If it is, then why do I see the same people day after day standing in the same intersections with paper cups shaking down citizens at stop lights? Are the cops afraid of these folks for some reason? I was under the impression that we had taxpayer-funded, city-sponsored homeless shelters where the downtrodden could be fed and bedded as often as they showed up at the door. Why do we have to put up with this sort of eyesore? If I were to call the police each time I saw a panhandler working his corner, would I get any reaction at all?
Don’t know what town, or country, you live in. In the U.S., asking for money is constitutionally protect activiity.
Chicago used to have a strong anti-panhandling law, but it was repealed in 2002 in response to a lawsuit that was filed in 2001. Several federal courts have ruled that a complete ban on panhandling is unconstitutional, although reasonable regulations may be allowed.
So in 2004 Chicago passed a new law banning “aggressive panhandling.” This law bans panhandling within 10 feet of a bus stop, bank, ATM, or currency exchange or in a public transportation vehicle, gas station, or outdoor cafe. The current ordinance also bans panhandling in a method that “a reasonable person would find intimidating” and gives a list of examples including touching, blocking the victim’s path, following the victim, using abusive language, or panhandling in groups.
See Municipal Code Section 8-4-025.
In May 2012, the same attorney who filed the earlier lawsuit filed another one against the city claiming that police were harassing panhandlers along North Michigan Avenue by falsely telling them panhandling was not allowed there.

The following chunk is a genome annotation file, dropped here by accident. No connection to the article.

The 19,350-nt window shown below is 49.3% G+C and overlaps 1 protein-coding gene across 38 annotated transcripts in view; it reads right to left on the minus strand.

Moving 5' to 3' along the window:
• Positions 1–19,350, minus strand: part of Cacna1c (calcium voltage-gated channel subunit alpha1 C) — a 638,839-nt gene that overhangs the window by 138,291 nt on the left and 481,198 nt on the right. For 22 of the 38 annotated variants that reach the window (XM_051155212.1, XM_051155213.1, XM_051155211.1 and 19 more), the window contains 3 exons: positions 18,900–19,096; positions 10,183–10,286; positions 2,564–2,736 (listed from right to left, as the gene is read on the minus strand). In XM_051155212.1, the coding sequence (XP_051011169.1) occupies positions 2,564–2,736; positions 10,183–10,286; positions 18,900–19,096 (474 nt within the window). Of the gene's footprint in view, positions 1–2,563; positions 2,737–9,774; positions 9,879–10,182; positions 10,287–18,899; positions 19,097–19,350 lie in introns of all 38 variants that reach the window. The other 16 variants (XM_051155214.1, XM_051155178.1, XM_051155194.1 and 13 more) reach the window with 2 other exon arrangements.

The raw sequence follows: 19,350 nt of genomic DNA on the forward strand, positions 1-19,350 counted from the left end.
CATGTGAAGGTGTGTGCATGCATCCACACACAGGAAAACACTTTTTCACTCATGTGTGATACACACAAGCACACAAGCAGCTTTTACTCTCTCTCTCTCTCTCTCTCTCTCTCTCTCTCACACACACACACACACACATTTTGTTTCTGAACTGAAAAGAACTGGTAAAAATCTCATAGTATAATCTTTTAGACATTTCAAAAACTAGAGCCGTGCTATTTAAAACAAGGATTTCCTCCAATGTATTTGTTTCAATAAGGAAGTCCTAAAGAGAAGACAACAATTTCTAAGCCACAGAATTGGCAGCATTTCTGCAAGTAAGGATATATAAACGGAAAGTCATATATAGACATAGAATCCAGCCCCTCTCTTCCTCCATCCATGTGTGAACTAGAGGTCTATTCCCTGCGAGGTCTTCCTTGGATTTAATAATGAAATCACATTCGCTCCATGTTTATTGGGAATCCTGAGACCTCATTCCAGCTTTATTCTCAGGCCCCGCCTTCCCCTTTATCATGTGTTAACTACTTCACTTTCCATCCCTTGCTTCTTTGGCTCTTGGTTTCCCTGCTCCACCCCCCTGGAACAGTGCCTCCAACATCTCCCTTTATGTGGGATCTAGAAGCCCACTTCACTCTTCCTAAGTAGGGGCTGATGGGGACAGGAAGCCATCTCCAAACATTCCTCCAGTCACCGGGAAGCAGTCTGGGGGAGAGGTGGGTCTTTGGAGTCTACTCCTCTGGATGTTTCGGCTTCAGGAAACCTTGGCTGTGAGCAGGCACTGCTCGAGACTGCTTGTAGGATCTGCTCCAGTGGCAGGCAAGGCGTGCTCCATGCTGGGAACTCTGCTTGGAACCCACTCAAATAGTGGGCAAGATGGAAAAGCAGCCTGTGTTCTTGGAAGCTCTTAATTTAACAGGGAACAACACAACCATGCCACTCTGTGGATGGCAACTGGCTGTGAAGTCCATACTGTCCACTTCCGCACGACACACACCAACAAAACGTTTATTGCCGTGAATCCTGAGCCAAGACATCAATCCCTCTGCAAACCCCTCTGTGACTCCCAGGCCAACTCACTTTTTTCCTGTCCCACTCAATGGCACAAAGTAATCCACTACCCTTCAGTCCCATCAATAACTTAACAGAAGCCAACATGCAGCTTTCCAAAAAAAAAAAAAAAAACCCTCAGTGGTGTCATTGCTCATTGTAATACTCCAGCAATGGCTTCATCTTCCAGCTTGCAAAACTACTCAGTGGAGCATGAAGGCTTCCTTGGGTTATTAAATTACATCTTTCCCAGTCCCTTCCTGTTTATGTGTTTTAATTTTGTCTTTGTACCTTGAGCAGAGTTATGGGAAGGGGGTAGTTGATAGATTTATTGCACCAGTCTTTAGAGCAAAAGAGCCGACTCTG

[aside] … and some lawyers are different from panhandlers, just how? … [/aside]
I kind of doubt that this particular lawyer is in it for the money; somehow it seems unlikely that even a large group of panhandlers could scrape together enough money for lawyer’s fees. But who knows?
I don’t see what’s objectionable about the lawyer’s conduct in bringing an action to uphold someone’s constitutional rights. Obviously, I don’t know how strong the evidence was, but if police were lying to panhandlers, then a court action would seem appropriate.
–I live in Chicago - which is why I felt (apparently erroneously) that I could pose such a question on this board without specifying which town I was speaking of.
–Indeed it is and my question had little to do with the action of asking for money and everything to do with where said asking takes place. A municipality should have some control over what pedestrian activity takes place in the middle of traffic on its highways and byways. Owning a firearm is a constitutionally protected activity in the U.S. as well, but I’m pretty sure the metropolitan government of my city wouldn’t extend that right to me if I chose to have target practice in the intersection of Lincoln and Peterson.
–Thanks Alley. I noticed the Code doesn’t prohibit panhandlers from endangering themselves and others by carrying out their activity between lanes of traffic on busy city streets. I wonder what they’d say if anyone decided to jump rope or play jacks in the same locus.
I’m sorry if I misunderstood your question. The title of your post is “Isn’t panhandling illegal in this town?” Some people, (perhaps including Chicago police) think it can be outright banned. That’s where I was coming from.
As to reasonable restrictions, such as “stay out of the road,” I agree with you that this should, and could, be prohibited. Whether Chicago has a law that would cover that, I’ll leave to others.
That would probably be covered by 9-60-080 Walking along roadways.